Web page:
But I think the benefit was slightly larger in the Ki-67–ؘhigh patient population, which is why they thought that given the benefit, given this guarded follow-up of 28 months, and we think about ER-positive disease as a late recurrence. And is this addition of therapy truly just delaying recurrence, or is it eliminating recurrence to address that? I think that’s why they came up with this label. I have to tell you though, I have been following the ASCO and the EMA guidelines and the monarchE trial criteria, and not necessarily depending on the Ki-67, unless I’m really trying to make a case for a given young patient who might have say 2 nodes and a 3.5-cm tumor, but grade 2. That would have not fit the bill, and I would try and get the Ki-67 to make that determination for that given patient. But otherwise, I have been following the ASCO and the EMA guidelines.
Adam Brufsky, MD, PhD: Yes, me as well. I’m following those guidelines as well. But again, I’m not as convinced that a stage II with a high Ki-67 has that high of a response. You’re always trying to figure out the absolute benefit to this, and really the stage IIIs are the patients I tend to use it on. Before we move on from this, it surprised me that the PALLAS and PENELOPE-B trials were negative. Again, with a CDK4/6 inhibitor that has the same PFS [progression-free survival] as abemaciclib in the metastatic setting, both in the first line and second line. It’s interesting that we didn’t see that in the adjuvant setting. Do you have any ideas of why that is?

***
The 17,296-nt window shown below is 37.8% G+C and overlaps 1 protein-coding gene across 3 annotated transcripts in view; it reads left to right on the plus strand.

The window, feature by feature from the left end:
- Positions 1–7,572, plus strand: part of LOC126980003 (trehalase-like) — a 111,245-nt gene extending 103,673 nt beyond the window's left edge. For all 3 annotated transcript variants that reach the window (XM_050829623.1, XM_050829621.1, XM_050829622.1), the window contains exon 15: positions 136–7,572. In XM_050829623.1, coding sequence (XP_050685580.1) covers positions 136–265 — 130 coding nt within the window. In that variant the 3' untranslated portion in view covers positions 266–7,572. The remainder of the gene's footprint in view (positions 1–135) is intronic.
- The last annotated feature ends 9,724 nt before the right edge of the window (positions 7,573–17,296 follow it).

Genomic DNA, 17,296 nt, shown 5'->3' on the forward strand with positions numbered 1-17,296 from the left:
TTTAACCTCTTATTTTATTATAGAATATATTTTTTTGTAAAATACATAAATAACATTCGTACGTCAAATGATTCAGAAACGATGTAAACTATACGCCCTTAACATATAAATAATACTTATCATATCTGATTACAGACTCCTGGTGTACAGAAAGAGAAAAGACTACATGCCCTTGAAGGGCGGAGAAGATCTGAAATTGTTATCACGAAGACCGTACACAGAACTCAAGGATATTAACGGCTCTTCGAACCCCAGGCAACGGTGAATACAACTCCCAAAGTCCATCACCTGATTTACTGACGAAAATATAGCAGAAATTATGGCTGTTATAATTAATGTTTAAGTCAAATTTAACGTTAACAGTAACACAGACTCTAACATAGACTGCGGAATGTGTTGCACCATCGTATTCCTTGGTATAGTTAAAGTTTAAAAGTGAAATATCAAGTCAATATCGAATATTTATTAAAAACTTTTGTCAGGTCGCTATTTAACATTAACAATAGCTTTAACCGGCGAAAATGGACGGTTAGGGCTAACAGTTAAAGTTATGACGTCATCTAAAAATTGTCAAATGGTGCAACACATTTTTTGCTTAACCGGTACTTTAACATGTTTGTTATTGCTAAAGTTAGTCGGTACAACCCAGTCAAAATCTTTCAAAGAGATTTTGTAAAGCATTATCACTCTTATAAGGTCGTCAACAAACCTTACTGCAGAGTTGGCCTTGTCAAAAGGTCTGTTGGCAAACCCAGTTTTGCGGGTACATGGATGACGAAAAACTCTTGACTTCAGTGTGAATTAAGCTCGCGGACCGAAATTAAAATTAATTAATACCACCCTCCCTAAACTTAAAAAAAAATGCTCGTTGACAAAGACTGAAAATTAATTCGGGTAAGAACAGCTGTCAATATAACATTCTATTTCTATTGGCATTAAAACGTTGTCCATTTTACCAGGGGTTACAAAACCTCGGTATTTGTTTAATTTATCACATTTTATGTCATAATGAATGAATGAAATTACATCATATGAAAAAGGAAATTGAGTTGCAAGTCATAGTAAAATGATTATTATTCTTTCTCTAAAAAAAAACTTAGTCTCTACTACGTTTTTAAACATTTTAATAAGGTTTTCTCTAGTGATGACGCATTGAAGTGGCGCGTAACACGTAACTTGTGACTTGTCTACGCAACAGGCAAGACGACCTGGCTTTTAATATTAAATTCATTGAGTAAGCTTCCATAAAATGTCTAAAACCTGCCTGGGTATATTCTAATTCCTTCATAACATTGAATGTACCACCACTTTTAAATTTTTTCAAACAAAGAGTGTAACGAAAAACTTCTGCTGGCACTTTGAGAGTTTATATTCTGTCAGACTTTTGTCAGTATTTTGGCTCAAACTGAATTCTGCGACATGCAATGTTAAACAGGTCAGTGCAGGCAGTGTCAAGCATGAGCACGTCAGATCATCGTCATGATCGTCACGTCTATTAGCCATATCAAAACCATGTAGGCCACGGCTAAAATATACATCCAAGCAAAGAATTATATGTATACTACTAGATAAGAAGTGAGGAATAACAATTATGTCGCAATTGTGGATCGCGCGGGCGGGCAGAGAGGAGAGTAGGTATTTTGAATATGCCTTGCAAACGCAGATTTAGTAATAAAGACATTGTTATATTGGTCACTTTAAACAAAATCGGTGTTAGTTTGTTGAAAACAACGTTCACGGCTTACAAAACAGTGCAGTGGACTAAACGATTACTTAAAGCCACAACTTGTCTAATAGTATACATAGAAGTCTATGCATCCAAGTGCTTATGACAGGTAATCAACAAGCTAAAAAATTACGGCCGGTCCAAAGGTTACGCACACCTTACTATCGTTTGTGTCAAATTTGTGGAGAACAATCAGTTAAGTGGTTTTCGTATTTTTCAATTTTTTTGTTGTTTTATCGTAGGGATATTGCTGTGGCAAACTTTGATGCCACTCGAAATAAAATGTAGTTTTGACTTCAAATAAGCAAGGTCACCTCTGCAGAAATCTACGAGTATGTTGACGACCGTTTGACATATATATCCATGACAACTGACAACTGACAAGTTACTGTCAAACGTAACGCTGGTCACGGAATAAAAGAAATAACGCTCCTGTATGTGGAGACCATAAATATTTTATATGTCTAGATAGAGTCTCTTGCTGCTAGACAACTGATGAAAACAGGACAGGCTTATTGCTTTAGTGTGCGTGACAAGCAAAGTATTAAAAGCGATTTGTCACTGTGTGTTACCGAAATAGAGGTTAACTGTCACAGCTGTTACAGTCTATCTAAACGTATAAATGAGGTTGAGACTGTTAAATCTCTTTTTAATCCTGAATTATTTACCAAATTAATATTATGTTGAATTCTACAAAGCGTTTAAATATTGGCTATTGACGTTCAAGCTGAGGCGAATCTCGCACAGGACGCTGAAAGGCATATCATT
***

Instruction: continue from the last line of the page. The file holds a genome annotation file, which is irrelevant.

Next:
Komal Jhaveri, MD, FACP: I think there are so many reasons that we can try to tease and look into. First of all, I think the patient populations were slightly distinct between the monarchE and say the PALLAS study. I think the PALLAS study did have a decent proportion of the stage II patient population that you were just pointing out, that might not necessarily have that good absolute benefit. In monarchE, 60% were N2. This was definitely the highest risk patient population in this trial compared to that one. When we think about the drug itself, in the metastatic setting, we haven’t seen a big clinical difference when it comes to progression-free survival. Having said that, abemaciclib is a continuous dosing drug. It also has approval as monotherapy based on the MONARCH 1 data in the metastatic setting. Could that be one of the potential reasons has always been a speculative hypothesis for that. Then, the third thing was did patients really take the drug enough, and did that make a difference in terms of the discontinuation rate? But there was a recent publication that came out from the PALLAS group that they did not really see a big difference in the patients who discontinued versus who did not discontinue the drug. I think the jury is out as to why exactly we saw what we saw, but here we are.
Adam Brufsky, MD, PhD: Yes, I agree with you.
Transcript edited for clarity.